The FBI recently interviewed and obtained search warrants for three Tulsa-area high school graduates in connection with the sent to several Penn freshmen in November following the presidential election.
The FBI filed a search warrant affidavit in the U.S. District Court in Tulsa and said it was “investigating the matter under federal law that prohibits sending interstate messages threatening another person,” according to the .
Those named in the FBI affidavit have not been charged with a crime.
On Nov. 10, several Penn freshmen were added to GroupMe groups called “Trump is Love” and “Mud Men.” Students also received an event invite titled “Daily Lynching” in a message thread that contained a picture of a mass lynching.
Following the incident, students organized a from Huntsman Hall after a town hall meeting attended by Penn President Amy Gutmann.
Students also protested outside of Van Pelt Library and handed out safety pins on Locust Walk in a gesture of solidarity for minority groups on campus.
FBI investigations into the matter traced the messages back to a University of Tulsa student.
The student has since “voluntarily allowed FBI agents to search his phone in December,” according to Oklahoma Watch.
The student also told the FBI that he was added to the “Mud Men” group by a friend after which he proceeded to add between 70 to 150 of his contacts on GroupMe, including Penn students — he initially planned to attend the University.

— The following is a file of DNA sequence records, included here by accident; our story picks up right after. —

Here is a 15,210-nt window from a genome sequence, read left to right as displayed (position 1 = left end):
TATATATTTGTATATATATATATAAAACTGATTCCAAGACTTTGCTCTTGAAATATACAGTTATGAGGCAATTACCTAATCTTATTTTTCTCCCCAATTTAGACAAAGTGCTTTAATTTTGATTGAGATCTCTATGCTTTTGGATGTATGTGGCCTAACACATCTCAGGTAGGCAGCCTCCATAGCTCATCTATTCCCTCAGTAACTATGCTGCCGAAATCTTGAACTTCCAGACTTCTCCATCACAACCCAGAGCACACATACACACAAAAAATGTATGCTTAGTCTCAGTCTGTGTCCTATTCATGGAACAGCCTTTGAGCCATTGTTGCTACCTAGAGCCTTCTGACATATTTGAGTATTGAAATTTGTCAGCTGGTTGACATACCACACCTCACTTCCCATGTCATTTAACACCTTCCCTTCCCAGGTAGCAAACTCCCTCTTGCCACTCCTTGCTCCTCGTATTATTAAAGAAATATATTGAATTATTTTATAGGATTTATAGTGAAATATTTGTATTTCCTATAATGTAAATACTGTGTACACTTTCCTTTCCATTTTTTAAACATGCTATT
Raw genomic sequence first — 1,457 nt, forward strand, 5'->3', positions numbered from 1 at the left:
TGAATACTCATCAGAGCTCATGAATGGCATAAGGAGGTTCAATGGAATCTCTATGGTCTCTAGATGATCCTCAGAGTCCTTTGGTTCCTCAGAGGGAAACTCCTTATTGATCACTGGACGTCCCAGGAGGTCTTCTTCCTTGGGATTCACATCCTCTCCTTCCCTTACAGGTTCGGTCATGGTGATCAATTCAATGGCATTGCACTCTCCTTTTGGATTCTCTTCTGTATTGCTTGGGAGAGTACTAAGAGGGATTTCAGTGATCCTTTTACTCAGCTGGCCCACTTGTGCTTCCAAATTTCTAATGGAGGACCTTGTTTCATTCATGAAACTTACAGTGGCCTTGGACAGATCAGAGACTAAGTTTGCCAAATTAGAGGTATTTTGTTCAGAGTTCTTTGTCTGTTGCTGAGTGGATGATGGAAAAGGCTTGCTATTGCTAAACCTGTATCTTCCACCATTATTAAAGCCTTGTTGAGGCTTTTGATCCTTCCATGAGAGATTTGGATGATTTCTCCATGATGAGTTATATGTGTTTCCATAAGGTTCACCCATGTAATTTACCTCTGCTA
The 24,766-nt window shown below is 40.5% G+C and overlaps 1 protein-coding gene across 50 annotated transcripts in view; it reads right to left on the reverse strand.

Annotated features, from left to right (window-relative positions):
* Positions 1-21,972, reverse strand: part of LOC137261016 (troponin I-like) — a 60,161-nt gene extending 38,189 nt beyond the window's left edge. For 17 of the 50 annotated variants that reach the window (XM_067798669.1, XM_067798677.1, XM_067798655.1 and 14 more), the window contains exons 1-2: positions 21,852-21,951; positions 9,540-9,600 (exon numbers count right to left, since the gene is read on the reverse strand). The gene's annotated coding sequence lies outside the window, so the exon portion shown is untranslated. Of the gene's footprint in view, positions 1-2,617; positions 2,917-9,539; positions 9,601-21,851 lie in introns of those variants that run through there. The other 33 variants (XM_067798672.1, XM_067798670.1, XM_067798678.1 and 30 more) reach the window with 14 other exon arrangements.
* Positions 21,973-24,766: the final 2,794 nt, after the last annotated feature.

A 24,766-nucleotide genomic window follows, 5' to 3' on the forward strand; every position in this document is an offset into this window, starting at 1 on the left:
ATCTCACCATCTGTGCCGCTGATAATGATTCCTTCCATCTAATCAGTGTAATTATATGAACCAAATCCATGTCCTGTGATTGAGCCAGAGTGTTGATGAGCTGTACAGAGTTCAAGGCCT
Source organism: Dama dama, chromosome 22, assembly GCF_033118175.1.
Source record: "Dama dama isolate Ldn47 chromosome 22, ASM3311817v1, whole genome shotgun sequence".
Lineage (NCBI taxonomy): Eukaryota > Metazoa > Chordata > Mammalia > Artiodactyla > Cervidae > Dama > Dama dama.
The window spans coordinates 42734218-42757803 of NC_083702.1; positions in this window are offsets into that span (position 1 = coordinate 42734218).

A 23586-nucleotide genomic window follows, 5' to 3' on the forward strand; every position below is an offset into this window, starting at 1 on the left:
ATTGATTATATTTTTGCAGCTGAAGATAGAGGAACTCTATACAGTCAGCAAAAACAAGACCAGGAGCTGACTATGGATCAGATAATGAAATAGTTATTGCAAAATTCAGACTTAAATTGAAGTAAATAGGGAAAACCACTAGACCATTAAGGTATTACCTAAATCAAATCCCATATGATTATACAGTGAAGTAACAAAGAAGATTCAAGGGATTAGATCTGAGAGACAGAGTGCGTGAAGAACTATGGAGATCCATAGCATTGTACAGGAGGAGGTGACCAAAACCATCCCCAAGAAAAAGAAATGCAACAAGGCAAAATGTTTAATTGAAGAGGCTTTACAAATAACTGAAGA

As part of the investigation, the FBI also interviewed a University of Oklahoma student, who was part of one of the groups. A university spokesman said on Friday that the individual is no longer enrolled, the Oklahoma Watch reported.
The OU student also said that he and two other friends were added to the group by another friend who studies at Tulsa Community College.
The FBI has also obtained search warrants for the residence and phone of the Tulsa Community College student. The student was interviewed by agents while on interim suspension from the school.
The Tulsa Community College student said that he started the message group called “Trump’s Disciples” and posted the “Daily Lynching” event invitation.
The student also said he invited the OU student, the University of Tulsa student and a third person to join. The Oklahoma Watch reported that after the GroupMe messages began to spread, FBI agents said that the student “became fearful and deleted the app from his phone.”
During the interview with the agents, the student “expressed remorse for his actions and advised he had no intention to harm anyone,” the FBI affidavit said.